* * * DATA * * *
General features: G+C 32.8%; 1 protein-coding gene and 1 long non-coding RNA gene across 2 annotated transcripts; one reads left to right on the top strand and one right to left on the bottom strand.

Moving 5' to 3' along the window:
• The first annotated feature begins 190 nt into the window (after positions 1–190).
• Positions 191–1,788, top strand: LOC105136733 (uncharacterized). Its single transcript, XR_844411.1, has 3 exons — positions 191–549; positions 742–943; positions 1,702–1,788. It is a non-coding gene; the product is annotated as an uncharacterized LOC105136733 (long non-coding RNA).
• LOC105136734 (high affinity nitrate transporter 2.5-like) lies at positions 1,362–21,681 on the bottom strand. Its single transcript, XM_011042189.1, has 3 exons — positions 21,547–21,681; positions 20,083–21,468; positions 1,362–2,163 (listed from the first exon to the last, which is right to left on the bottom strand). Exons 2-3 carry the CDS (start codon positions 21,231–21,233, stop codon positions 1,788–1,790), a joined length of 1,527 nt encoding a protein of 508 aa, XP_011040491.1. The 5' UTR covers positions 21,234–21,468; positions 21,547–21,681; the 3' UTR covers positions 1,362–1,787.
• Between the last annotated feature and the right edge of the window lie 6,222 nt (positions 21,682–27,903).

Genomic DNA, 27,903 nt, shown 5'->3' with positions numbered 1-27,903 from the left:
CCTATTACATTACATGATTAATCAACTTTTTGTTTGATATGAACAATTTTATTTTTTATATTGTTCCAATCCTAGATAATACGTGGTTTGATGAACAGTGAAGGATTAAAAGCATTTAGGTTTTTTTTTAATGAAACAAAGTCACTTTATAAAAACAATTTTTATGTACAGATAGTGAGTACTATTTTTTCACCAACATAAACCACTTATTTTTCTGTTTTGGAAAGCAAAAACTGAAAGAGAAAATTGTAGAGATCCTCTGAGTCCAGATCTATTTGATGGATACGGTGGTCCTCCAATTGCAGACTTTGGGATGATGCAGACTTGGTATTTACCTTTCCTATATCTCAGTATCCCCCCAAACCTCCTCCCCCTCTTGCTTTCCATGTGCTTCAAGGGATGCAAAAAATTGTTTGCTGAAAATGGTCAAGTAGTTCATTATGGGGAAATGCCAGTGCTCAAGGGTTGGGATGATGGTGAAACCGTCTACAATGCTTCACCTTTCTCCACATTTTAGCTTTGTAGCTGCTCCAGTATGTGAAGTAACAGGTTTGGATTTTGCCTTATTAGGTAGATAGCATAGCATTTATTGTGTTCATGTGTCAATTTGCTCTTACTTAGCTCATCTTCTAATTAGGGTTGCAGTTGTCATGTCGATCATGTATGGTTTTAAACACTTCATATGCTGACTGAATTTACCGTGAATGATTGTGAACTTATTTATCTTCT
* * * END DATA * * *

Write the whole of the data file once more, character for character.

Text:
General features: G+C 32.8%; 1 protein-coding gene and 1 long non-coding RNA gene across 2 annotated transcripts; one reads left to right on the top strand and one right to left on the bottom strand.

Moving 5' to 3' along the window:
• The first annotated feature begins 190 nt into the window (after positions 1–190).
• Positions 191–1,788, top strand: LOC105136733 (uncharacterized). Its single transcript, XR_844411.1, has 3 exons — positions 191–549; positions 742–943; positions 1,702–1,788. It is a non-coding gene; the product is annotated as an uncharacterized LOC105136733 (long non-coding RNA).
• LOC105136734 (high affinity nitrate transporter 2.5-like) lies at positions 1,362–21,681 on the bottom strand. Its single transcript, XM_011042189.1, has 3 exons — positions 21,547–21,681; positions 20,083–21,468; positions 1,362–2,163 (listed from the first exon to the last, which is right to left on the bottom strand). Exons 2-3 carry the CDS (start codon positions 21,231–21,233, stop codon positions 1,788–1,790), a joined length of 1,527 nt encoding a protein of 508 aa, XP_011040491.1. The 5' UTR covers positions 21,234–21,468; positions 21,547–21,681; the 3' UTR covers positions 1,362–1,787.
• Between the last annotated feature and the right edge of the window lie 6,222 nt (positions 21,682–27,903).

Genomic DNA, 27,903 nt, shown 5'->3' with positions numbered 1-27,903 from the left:
CCTATTACATTACATGATTAATCAACTTTTTGTTTGATATGAACAATTTTATTTTTTATATTGTTCCAATCCTAGATAATACGTGGTTTGATGAACAGTGAAGGATTAAAAGCATTTAGGTTTTTTTTTAATGAAACAAAGTCACTTTATAAAAACAATTTTTATGTACAGATAGTGAGTACTATTTTTTCACCAACATAAACCACTTATTTTTCTGTTTTGGAAAGCAAAAACTGAAAGAGAAAATTGTAGAGATCCTCTGAGTCCAGATCTATTTGATGGATACGGTGGTCCTCCAATTGCAGACTTTGGGATGATGCAGACTTGGTATTTACCTTTCCTATATCTCAGTATCCCCCCAAACCTCCTCCCCCTCTTGCTTTCCATGTGCTTCAAGGGATGCAAAAAATTGTTTGCTGAAAATGGTCAAGTAGTTCATTATGGGGAAATGCCAGTGCTCAAGGGTTGGGATGATGGTGAAACCGTCTACAATGCTTCACCTTTCTCCACATTTTAGCTTTGTAGCTGCTCCAGTATGTGAAGTAACAGGTTTGGATTTTGCCTTATTAGGTAGATAGCATAGCATTTATTGTGTTCATGTGTCAATTTGCTCTTACTTAGCTCATCTTCTAATTAGGGTTGCAGTTGTCATGTCGATCATGTATGGTTTTAAACACTTCATATGCTGACTGAATTTACCGTGAATGATTGTGAACTTATTTATCTTCT